Title: The Bookseller
Author: Mark Pryor
Published: October 9th, 2012
Publisher: Seventh Street Books
Series: Hugo Marston Novels
Max—an elderly Paris bookstall owner—is abducted at gunpoint. His friend, Hugo Marston, head of security at the US embassy, looks on helplessly, powerless to do anything to stop the kidnapper. Marston launches a search, enlisting the help of semiretired CIA agent Tom Green. Their investigation reveals that Max was a Holocaust survivor and later became a Nazi hunter. Is his disappearance somehow tied to his grim history, or even to the mysterious old books he sold?
On the streets of Paris, tensions are rising as rival drug gangs engage in violent turf wars. Before long, other booksellers start to disappear, their bodies found floating in the Seine. Though the police are not interested in his opinion, Marston is convinced the hostilities have something to do with the murders of these bouquinistes.
Then he himself becomes a target of the unknown assassins.
With Tom by his side, Marston finally puts the pieces of the puzzle together, connecting the past with the present and leading the two men, quite literally, to the enemy's lair.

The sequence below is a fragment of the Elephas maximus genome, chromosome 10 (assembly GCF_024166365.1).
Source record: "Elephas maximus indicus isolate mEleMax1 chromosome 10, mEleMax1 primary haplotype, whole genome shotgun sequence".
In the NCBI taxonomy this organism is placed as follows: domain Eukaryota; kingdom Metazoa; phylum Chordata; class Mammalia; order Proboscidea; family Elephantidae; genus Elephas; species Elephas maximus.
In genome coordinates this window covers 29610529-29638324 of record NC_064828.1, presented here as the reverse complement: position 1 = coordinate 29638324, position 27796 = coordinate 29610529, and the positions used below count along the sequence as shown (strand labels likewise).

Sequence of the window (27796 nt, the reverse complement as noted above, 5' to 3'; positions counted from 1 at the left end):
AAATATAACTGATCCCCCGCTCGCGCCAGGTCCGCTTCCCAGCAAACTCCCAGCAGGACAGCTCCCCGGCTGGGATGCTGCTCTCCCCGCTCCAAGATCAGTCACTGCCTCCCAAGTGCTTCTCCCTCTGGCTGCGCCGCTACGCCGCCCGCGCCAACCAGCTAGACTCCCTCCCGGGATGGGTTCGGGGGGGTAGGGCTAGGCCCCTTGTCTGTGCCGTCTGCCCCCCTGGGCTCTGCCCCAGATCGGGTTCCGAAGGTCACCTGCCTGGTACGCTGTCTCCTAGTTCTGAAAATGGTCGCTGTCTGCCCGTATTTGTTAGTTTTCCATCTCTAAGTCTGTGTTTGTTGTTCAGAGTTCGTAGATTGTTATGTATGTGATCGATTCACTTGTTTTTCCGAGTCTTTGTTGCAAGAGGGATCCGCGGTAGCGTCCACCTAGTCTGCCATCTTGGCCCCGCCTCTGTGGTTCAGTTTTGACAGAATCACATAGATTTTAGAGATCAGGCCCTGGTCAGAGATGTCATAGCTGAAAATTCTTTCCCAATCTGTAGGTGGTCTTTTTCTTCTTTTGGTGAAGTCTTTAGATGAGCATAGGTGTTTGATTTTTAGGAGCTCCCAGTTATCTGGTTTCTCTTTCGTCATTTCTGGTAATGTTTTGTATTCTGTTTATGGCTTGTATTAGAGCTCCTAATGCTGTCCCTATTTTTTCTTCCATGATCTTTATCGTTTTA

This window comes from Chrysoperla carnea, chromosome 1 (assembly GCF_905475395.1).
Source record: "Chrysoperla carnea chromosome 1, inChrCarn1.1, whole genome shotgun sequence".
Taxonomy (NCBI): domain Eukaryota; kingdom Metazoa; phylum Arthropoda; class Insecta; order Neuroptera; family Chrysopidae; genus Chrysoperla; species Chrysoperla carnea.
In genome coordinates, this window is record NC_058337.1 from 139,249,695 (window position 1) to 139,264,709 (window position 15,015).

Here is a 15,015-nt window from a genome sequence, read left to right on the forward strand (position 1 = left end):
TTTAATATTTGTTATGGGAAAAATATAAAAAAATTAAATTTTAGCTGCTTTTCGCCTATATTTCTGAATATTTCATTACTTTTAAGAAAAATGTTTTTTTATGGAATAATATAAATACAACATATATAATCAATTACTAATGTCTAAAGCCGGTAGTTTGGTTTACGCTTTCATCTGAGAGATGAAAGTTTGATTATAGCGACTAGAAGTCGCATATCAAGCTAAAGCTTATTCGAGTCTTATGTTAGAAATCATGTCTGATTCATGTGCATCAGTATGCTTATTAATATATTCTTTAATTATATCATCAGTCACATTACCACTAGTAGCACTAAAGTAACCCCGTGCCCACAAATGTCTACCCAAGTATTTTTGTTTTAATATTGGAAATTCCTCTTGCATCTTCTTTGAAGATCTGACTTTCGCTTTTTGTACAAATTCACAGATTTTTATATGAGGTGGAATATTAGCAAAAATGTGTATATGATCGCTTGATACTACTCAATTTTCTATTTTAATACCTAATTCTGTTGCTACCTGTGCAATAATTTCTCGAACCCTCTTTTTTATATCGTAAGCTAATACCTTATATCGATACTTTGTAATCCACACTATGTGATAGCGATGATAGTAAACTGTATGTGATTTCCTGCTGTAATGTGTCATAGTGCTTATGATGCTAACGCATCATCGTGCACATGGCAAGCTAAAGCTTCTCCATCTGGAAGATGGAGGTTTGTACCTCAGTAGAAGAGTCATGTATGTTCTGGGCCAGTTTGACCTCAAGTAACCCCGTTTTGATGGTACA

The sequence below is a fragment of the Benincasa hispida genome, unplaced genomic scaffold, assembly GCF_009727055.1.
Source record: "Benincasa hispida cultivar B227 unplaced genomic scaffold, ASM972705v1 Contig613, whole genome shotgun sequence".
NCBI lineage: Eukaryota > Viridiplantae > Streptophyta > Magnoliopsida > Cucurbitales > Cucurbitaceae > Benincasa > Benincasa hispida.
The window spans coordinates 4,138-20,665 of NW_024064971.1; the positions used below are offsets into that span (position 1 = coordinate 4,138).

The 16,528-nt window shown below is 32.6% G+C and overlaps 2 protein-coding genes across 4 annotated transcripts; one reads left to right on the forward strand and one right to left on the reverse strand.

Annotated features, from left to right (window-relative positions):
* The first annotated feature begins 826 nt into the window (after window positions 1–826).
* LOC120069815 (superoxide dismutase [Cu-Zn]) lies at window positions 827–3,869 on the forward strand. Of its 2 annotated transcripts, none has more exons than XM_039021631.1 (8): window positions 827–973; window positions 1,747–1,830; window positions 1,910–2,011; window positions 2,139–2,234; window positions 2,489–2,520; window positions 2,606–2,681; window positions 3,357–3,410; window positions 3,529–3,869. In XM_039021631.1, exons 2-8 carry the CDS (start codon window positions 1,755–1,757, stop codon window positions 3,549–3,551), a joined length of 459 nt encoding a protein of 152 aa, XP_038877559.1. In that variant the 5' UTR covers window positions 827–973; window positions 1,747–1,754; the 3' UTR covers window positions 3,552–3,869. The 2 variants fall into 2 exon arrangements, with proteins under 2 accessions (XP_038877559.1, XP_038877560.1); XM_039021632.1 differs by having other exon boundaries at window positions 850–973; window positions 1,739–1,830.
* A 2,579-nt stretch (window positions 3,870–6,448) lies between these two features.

Just as the killer intended.
First, this book will enchant you with its charm and wit. The descriptions of Paris and its bouquinistes (sidewalk booksellers) are beautifully written and instantly transport you to a book lover's dream.
Then, once it has lured you into a sense of safety and croissant-loving romance, the storyline twists you into a dramatic knot with a cold-blooded murder and mystery.
Finally, after all has been said and done and figured out, this great work will leave you satisfied and fulfilled with an authentic story of love and friendship.
I still can't believe that this is Mark Pryor's first mystery novel! This book is wonderfully descriptive and just transports you to France immediately. I could smell the coffee, taste the croissants, imagine myself finding the deal of the lifetime from a bookseller - it is a truly amazing feat to accomplish.
The mystery in this novel is plain and simple. Someone is killing off Paris' bouquinistes - who is it and why? They puzzle is well thought out and reminiscent of many Sherlock Holmes novels. You actually have all the details right in front of you, but simply need our main character, Hugo Marston, to put the pieces together for you.
The love story is not too over-the-top; it seems natural and unforced. Simultaneously, Hugo's re-kindled friendship with his old pal, Tom, is humorous and fun, and you can actually envision the three of them as life-long friends long after the mystery ends.
I honestly can't say a bad word about this book. Pick it up and give it a try :)
5 out of 5 stars!